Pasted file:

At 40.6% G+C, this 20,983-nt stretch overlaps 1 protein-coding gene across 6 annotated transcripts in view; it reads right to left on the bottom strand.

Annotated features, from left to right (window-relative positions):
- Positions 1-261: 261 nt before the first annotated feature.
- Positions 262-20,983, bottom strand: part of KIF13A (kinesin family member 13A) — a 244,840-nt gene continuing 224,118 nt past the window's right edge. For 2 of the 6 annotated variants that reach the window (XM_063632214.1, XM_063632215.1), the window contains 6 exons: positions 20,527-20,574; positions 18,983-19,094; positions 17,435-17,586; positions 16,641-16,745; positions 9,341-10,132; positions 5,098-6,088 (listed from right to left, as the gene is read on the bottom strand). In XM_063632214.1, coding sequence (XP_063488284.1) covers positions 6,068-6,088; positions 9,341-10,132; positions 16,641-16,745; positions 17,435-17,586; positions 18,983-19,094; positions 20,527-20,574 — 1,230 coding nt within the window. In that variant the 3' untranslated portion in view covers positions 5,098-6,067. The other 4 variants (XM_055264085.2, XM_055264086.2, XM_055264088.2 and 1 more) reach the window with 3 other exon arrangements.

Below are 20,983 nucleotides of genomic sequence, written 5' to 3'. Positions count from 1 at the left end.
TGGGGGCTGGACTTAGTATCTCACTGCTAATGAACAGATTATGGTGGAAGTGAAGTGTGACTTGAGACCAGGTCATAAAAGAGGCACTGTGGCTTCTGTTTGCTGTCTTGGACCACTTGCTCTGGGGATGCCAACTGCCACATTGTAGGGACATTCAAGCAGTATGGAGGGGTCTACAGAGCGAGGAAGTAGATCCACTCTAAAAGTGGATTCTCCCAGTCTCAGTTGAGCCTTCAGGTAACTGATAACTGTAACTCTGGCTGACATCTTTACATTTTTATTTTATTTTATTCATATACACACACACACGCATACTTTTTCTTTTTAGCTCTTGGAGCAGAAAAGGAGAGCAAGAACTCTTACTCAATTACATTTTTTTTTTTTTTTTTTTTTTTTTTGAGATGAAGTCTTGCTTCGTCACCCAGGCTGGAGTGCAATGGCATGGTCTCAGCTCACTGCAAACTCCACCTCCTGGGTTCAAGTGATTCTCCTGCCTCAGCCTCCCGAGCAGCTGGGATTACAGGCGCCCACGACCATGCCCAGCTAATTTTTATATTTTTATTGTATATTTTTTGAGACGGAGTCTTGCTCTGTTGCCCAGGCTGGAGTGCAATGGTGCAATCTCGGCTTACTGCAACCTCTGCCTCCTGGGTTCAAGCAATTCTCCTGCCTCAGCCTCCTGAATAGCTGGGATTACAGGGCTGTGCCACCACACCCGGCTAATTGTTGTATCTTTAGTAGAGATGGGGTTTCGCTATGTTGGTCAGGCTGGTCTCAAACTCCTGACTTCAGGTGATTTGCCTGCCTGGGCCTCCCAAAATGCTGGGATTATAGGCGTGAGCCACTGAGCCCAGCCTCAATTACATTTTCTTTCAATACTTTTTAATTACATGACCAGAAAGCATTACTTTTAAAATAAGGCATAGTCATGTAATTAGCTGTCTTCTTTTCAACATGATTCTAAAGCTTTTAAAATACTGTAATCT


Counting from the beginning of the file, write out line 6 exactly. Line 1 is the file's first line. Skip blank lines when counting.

TGGGGGCTGGACTTAGTATCTCACTGCTAATGAACAGATTATGGTGGAAGTGAAGTGTGACTTGAGACCAGGTCATAAAAGAGGCACTGTGGCTTCTGTTTGCTGTCTTGGACCACTTGCTCTGGGGATGCCAACTGCCACATTGTAGGGACATTCAAGCAGTATGGAGGGGTCTACAGAGCGAGGAAGTAGATCCACTCTAAAAGTGGATTCTCCCAGTCTCAGTTGAGCCTTCAGGTAACTGATAACTGTAACTCTGGCTGACATCTTTACATTTTTATTTTATTTTATTCATATACACACACACACGCATACTTTTTCTTTTTAGCTCTTGGAGCAGAAAAGGAGAGCAAGAACTCTTACTCAATTACATTTTTTTTTTTTTTTTTTTTTTTTTTGAGATGAAGTCTTGCTTCGTCACCCAGGCTGGAGTGCAATGGCATGGTCTCAGCTCACTGCAAACTCCACCTCCTGGGTTCAAGTGATTCTCCTGCCTCAGCCTCCCGAGCAGCTGGGATTACAGGCGCCCACGACCATGCCCAGCTAATTTTTATATTTTTATTGTATATTTTTTGAGACGGAGTCTTGCTCTGTTGCCCAGGCTGGAGTGCAATGGTGCAATCTCGGCTTACTGCAACCTCTGCCTCCTGGGTTCAAGCAATTCTCCTGCCTCAGCCTCCTGAATAGCTGGGATTACAGGGCTGTGCCACCACACCCGGCTAATTGTTGTATCTTTAGTAGAGATGGGGTTTCGCTATGTTGGTCAGGCTGGTCTCAAACTCCTGACTTCAGGTGATTTGCCTGCCTGGGCCTCCCAAAATGCTGGGATTATAGGCGTGAGCCACTGAGCCCAGCCTCAATTACATTTTCTTTCAATACTTTTTAATTACATGACCAGAAAGCATTACTTTTAAAATAAGGCATAGTCATGTAATTAGCTGTCTTCTTTTCAACATGATTCTAAAGCTTTTAAAATACTGTAATCT